The size of their estate will determine what information you must provide. You might need to include money which arrives in to their estate during the administration period on their Self Assessment tax return. This would include things like any rent payments received from tenants, or income from dividends received after death.

How does this work?

If you need to send a Self Assessment tax return to cover the administration period, and any of the following apply, then you should also complete the trust and estate section:

Will I need to register for Self Assessment to submit a tax return for someone who has died?

You won’t need to register yourself personally, but you will need to register the estate for Self Assessment, even if the person who died was already registered.

Once you register the estate, HMRC will send you a UTR number. This will be different to the UTR number that was issued to the person who has passed away, so mark them clearly to avoid getting confused.

 
Tax return services

When do I need to submit the tax return for someone who died?

HMRC will confirm the tax return deadline in the letter which comes with the form. It can be stressful enough completing Self Assessment at the best of times, so you can ask an accountant to do this for you.

Who pays their Self Assessment tax bill if someone dies?

Any unpaid tax due at the date of the person’s death should be paid by the personal representative dealing with the assets of the estate. In other words, their estate pays their tax bill.

Many banks will make a payment directly to HMRC. However, if no funds are available (perhaps because probate has not been granted) a loan or other financing may need to be arranged to pay the tax due. If there is any rebate of tax due back, it will form part of the deceased’s estate.

Don’t forget, your own tax position may also now change

When a spouse, civil partner or partner passes away, it can affect your own tax position too. A common example would be where the surviving partner starts receiving income from rental properties or investments that used to be paid to the deceased.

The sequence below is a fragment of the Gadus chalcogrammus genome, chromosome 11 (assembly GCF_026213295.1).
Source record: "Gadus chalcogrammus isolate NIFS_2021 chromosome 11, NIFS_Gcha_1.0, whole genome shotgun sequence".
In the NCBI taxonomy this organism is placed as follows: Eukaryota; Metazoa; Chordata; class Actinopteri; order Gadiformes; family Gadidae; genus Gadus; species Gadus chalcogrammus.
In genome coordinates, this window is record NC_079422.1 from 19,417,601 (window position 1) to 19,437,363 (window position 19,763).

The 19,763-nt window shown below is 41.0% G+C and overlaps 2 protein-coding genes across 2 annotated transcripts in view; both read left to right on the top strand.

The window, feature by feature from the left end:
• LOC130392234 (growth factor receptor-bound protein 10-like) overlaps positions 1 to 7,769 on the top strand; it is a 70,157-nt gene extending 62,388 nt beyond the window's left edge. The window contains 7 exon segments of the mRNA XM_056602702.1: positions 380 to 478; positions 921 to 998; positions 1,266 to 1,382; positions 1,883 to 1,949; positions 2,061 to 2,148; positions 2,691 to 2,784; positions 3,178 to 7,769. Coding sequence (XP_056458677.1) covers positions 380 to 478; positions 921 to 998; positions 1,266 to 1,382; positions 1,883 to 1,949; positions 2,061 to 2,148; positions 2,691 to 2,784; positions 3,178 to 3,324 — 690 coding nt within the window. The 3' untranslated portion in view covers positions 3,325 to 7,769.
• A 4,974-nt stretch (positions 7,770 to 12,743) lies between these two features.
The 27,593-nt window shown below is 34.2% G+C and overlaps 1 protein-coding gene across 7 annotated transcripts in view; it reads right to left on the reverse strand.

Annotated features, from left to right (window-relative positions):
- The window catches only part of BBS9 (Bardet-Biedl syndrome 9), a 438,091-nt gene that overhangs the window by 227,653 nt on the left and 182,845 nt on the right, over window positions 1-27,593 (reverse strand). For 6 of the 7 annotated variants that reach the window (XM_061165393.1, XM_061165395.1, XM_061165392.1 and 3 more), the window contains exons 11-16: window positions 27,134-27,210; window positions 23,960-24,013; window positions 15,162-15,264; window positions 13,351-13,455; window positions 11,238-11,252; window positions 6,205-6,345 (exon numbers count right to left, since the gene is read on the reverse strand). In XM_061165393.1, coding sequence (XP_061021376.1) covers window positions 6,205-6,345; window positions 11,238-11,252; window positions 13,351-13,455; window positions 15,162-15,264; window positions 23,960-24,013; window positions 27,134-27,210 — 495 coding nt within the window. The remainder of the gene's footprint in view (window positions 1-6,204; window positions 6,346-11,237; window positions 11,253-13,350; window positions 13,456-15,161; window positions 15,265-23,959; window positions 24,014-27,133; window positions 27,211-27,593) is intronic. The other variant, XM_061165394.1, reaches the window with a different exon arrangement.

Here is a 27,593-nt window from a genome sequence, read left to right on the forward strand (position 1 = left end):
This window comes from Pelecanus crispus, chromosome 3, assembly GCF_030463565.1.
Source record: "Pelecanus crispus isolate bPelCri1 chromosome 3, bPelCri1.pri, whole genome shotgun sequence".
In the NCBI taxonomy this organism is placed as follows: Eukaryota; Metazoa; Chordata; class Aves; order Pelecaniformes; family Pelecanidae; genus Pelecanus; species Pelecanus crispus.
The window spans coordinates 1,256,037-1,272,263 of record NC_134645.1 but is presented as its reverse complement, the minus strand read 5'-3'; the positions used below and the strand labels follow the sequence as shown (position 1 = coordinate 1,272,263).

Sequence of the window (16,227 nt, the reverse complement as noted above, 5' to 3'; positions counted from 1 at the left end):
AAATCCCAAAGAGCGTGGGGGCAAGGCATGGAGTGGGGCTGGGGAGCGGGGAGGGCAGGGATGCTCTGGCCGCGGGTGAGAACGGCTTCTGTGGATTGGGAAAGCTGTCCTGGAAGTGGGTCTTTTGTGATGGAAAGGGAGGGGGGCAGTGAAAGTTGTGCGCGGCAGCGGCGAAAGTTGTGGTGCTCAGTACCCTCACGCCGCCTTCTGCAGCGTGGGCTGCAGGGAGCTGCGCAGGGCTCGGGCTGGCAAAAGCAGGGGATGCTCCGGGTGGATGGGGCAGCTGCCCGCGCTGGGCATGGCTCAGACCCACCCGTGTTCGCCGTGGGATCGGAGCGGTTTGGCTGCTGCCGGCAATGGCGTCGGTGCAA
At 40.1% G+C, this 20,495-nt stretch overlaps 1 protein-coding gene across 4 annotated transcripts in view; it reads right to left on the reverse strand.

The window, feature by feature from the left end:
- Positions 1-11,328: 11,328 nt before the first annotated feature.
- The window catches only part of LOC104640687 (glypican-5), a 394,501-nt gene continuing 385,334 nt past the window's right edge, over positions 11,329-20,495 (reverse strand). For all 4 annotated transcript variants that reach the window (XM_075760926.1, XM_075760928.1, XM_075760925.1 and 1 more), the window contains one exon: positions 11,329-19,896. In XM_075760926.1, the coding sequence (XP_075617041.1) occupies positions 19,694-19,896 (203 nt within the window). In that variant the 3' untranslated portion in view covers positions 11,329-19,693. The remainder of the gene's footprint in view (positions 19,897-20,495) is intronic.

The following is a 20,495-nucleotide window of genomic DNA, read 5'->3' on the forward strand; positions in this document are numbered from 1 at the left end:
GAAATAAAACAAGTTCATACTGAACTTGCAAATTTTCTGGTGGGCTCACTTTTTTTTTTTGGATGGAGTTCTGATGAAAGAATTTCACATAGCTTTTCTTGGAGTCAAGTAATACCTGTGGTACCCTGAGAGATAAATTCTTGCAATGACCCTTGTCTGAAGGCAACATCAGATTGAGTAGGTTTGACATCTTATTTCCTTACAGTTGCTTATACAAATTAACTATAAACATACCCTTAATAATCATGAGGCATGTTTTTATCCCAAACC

It’s not uncommon for non-taxpayers suddenly need to start paying tax because they’ve inherited an income stream from someone who has died.

When you contact HMRC, they will review your new tax position and also confirm if you must start submitting Self Assessment tax returns for yourself. If you do, you’ll need to register in your own right before the registration deadline. You’ll receive your own unique UTR number, which will be different to the one you received to submit a return for the estate.

Remember that any Marriage Allowance, Married Couple’s Allowance or Blind Person’s Allowance is fully transferrable between spouses and civil partners.

Dealing with someone’s tax affairs after they’ve passed away can be confusing and emotional. Help is available, and you don’t have to struggle by yourself. Talk to one of our team using our live chat feature or by calling 020 3355 4047. You can also get an instant quote for our online accountancy services without talking to us first.

About The Author

Elizabeth Hughes

A content writer specialising in business, finance, software, and beyond. I'm a wordsmith with a penchant for puns and making complex subjects accessible. Learn more about Elizabeth.